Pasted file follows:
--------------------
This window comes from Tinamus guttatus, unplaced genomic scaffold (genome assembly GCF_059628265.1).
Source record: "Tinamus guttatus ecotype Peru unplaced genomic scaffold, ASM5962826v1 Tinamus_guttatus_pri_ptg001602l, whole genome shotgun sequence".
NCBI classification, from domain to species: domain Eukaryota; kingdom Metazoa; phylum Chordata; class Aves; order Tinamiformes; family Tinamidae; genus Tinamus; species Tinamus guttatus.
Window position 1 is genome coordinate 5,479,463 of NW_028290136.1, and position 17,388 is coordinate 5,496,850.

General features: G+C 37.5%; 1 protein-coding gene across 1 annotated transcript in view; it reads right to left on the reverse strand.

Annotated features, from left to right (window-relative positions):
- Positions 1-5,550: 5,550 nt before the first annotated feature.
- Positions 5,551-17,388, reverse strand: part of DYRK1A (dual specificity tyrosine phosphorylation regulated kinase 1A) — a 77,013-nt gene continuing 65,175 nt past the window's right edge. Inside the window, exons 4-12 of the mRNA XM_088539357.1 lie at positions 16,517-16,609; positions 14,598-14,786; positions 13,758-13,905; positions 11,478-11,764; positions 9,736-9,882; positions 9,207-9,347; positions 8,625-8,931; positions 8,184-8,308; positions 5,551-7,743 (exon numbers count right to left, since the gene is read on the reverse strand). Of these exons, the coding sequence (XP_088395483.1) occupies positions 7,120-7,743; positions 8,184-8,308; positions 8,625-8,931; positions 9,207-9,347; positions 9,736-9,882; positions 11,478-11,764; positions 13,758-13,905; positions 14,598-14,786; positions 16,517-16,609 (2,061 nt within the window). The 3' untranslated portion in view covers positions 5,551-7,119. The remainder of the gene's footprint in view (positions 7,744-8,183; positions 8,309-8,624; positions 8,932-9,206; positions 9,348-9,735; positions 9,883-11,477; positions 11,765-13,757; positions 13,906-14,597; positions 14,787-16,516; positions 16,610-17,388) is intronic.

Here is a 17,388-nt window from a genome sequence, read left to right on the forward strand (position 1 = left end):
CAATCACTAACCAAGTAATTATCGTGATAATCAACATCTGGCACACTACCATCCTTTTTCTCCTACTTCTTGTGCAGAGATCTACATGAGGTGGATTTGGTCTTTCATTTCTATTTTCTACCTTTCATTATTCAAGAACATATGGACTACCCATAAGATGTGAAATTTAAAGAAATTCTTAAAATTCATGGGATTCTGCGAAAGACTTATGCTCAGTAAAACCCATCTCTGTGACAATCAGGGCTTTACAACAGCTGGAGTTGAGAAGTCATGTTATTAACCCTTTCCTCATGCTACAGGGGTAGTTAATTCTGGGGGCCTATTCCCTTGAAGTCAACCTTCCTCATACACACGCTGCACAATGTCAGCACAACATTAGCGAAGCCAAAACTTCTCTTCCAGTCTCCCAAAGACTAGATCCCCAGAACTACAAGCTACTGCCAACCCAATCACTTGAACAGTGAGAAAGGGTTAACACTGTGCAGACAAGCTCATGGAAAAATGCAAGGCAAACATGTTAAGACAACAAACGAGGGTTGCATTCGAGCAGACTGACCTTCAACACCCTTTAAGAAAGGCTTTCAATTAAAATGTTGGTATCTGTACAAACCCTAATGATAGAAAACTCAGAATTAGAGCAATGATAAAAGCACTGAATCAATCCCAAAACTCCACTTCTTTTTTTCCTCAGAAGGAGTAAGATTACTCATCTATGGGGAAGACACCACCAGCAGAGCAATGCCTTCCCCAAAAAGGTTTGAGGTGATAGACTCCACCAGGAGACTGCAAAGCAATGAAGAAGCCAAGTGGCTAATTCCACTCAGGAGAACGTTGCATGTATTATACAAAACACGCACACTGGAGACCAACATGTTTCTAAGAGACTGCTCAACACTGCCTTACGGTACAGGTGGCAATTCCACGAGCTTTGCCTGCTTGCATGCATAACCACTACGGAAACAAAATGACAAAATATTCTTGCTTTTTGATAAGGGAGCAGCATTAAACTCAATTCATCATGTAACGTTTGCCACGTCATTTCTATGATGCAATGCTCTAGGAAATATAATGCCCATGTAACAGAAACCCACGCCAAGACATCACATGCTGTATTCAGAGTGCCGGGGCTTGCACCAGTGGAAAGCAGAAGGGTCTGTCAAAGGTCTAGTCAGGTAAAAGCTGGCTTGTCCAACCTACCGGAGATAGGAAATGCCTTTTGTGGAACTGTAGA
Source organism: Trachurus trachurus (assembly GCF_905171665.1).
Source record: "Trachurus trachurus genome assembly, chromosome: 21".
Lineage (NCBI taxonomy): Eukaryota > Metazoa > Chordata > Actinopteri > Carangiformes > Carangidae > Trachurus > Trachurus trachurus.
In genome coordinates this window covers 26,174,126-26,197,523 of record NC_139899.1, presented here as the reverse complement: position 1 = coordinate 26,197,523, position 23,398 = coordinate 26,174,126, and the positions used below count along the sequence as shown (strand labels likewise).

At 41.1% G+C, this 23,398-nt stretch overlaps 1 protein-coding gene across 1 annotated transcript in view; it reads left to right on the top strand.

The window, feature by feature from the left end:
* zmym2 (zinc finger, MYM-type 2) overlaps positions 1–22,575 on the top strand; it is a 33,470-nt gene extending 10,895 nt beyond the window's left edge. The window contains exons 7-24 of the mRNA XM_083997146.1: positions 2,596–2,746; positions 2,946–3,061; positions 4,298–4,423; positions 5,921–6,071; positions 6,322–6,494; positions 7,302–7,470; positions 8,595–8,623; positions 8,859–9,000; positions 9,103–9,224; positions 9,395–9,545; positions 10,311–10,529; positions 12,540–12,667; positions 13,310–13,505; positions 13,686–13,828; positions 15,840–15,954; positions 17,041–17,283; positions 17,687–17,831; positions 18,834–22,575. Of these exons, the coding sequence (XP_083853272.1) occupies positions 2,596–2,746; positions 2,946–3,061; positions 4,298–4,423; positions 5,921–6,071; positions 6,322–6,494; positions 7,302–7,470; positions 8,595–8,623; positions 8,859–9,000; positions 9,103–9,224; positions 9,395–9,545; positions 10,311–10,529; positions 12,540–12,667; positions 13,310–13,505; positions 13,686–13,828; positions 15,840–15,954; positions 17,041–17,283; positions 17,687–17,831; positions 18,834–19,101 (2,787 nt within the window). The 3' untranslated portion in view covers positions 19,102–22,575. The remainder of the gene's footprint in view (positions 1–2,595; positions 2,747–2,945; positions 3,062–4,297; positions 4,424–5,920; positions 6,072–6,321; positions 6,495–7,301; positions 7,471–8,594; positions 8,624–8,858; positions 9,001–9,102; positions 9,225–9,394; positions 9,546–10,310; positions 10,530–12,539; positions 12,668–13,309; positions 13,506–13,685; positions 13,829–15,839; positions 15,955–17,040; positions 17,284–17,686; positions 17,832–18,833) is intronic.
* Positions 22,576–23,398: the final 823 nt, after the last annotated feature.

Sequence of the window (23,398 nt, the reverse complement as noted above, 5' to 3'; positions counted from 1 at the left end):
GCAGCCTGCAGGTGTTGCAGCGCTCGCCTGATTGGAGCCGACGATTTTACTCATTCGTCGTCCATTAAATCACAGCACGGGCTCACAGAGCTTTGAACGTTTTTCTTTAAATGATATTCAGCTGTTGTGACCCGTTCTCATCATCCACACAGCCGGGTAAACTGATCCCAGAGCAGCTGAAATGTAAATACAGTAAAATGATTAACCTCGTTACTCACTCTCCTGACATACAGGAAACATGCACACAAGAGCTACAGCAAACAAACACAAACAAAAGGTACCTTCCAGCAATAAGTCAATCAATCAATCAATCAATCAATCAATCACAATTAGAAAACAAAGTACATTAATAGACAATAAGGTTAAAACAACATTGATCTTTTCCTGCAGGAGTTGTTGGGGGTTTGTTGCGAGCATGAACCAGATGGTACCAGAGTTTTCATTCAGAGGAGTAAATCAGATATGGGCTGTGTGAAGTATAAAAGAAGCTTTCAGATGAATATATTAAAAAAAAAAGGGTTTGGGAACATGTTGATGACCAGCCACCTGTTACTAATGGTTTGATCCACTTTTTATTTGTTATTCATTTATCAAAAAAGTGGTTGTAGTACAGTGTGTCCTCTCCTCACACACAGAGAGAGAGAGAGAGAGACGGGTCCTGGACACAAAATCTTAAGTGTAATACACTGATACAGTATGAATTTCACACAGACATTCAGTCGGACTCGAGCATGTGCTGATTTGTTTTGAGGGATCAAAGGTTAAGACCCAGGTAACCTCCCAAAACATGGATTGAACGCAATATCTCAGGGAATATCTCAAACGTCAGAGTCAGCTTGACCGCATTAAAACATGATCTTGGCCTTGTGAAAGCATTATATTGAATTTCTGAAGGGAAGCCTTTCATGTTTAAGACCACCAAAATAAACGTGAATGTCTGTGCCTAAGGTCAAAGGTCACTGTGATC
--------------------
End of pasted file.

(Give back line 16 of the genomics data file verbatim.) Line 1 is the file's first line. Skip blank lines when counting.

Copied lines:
The window, feature by feature from the left end: